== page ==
The first confirmed COVID-19 patient in my state of  Bahia state was a woman who recently returned from Italy. She hid her diagnosis and infected her maid, who then went home to family in the favelas and infected her own 68-year-old mother.

Later in March, an elderly live-in domestic worker died from the virus in Rio. Her employer had also returned from Italy and forced the woman to work, eventually infecting her. Without properly enforced protections, many domestic workers are forced to care for their infected employees, nursing them back to health while risking infection and transmission to their families who await them at home after long weeks of work.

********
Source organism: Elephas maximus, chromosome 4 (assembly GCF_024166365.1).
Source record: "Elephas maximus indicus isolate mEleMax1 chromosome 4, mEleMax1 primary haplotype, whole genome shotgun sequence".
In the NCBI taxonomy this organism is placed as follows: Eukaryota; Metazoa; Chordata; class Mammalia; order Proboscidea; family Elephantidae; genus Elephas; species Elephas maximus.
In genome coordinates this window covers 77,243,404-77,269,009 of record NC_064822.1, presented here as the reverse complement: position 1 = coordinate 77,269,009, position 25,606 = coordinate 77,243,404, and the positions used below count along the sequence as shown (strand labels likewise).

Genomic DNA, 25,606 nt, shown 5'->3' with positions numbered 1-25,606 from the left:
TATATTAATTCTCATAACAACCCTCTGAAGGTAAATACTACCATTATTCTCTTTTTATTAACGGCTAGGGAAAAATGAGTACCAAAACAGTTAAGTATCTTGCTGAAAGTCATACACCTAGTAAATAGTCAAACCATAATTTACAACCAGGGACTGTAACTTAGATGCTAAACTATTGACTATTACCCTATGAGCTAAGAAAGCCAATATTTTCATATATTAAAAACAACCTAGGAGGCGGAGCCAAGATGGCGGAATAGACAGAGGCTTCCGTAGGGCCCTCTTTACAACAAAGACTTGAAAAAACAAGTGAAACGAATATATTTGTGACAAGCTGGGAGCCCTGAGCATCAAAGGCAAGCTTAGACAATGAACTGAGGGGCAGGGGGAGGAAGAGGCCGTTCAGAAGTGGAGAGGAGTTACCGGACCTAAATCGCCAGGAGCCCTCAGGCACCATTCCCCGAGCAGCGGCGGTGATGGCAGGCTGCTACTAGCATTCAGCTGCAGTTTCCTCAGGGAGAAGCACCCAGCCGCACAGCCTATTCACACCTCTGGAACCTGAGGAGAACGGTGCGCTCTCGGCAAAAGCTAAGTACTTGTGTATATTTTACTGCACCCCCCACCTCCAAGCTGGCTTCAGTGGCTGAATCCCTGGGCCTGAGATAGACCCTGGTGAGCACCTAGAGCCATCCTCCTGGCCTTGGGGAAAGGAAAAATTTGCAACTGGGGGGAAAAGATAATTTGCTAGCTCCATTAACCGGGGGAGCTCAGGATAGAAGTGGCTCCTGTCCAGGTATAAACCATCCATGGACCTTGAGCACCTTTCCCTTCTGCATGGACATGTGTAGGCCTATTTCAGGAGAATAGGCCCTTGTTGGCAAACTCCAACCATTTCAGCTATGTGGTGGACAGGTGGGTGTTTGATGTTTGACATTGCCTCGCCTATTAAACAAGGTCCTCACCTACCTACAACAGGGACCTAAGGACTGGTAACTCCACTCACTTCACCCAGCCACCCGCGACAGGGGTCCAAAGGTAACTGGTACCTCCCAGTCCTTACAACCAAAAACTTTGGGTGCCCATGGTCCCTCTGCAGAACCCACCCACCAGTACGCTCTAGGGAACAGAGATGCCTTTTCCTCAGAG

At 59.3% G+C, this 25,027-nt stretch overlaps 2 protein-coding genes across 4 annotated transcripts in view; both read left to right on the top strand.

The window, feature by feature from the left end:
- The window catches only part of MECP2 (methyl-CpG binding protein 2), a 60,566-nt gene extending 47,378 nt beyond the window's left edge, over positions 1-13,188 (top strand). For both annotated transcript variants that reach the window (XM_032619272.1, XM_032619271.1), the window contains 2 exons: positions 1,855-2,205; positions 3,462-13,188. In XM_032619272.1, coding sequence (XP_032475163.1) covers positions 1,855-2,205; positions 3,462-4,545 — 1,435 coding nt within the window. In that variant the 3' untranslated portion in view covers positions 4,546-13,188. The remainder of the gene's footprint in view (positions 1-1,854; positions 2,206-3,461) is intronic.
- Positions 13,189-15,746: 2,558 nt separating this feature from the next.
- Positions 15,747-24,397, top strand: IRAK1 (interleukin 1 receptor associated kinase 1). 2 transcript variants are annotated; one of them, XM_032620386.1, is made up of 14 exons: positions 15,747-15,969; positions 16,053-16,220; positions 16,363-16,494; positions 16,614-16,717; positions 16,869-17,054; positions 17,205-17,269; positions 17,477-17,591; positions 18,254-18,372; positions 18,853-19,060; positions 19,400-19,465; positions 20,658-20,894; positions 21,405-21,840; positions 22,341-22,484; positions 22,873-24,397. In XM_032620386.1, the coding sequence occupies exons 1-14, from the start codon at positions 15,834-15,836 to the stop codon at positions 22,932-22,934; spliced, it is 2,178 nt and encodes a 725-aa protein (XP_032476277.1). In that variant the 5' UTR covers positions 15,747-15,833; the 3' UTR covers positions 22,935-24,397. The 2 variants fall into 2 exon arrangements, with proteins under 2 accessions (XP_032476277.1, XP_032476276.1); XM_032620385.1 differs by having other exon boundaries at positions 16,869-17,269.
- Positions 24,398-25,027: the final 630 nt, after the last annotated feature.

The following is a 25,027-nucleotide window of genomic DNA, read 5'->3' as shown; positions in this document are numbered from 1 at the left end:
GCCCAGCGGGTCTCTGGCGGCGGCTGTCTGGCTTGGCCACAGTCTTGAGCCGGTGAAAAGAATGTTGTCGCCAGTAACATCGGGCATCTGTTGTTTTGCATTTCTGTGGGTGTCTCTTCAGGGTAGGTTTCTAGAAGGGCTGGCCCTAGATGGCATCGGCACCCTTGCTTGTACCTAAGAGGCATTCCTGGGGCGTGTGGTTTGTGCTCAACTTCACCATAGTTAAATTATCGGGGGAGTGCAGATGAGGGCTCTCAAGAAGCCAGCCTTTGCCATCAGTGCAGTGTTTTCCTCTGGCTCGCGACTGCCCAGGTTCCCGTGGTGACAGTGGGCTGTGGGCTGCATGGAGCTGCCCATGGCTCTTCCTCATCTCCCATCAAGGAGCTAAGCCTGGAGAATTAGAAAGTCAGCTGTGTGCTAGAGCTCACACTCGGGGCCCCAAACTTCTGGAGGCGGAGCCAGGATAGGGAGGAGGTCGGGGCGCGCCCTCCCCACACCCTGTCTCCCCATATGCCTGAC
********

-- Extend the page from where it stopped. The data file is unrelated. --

Another tragedy shook the country and radicalized many who had been silent on the plight of domestic workers. On June 3., 2020 in the city of  Recife, Mirtes Renata Souza, a domestic servant, arrived for work to clean and care for the family of the local mayor who lived in a luxurious high-rise apartment. Since public schools were closed due to covid protocols, she had no choice but to bring her five-year-old son, Miguel to work with her. 

That morning her employer, Sari Gasper Corte Real (the wife of the Mayor),  ordered Souza to take the family dog out for a walk leaving her son behind in the apartment with the wife. Miguel, missing his mother, asked Sari to go with her. Instead of taking him, Sari who was awaiting an in-home manicure, impatiently put five-year-old Miguel on the elevator by himself. 

All caught on a security camera, the footage shows  Miguel leaving the elevator on the ninth floor, where he climbed on the balcony railing and fell to his death.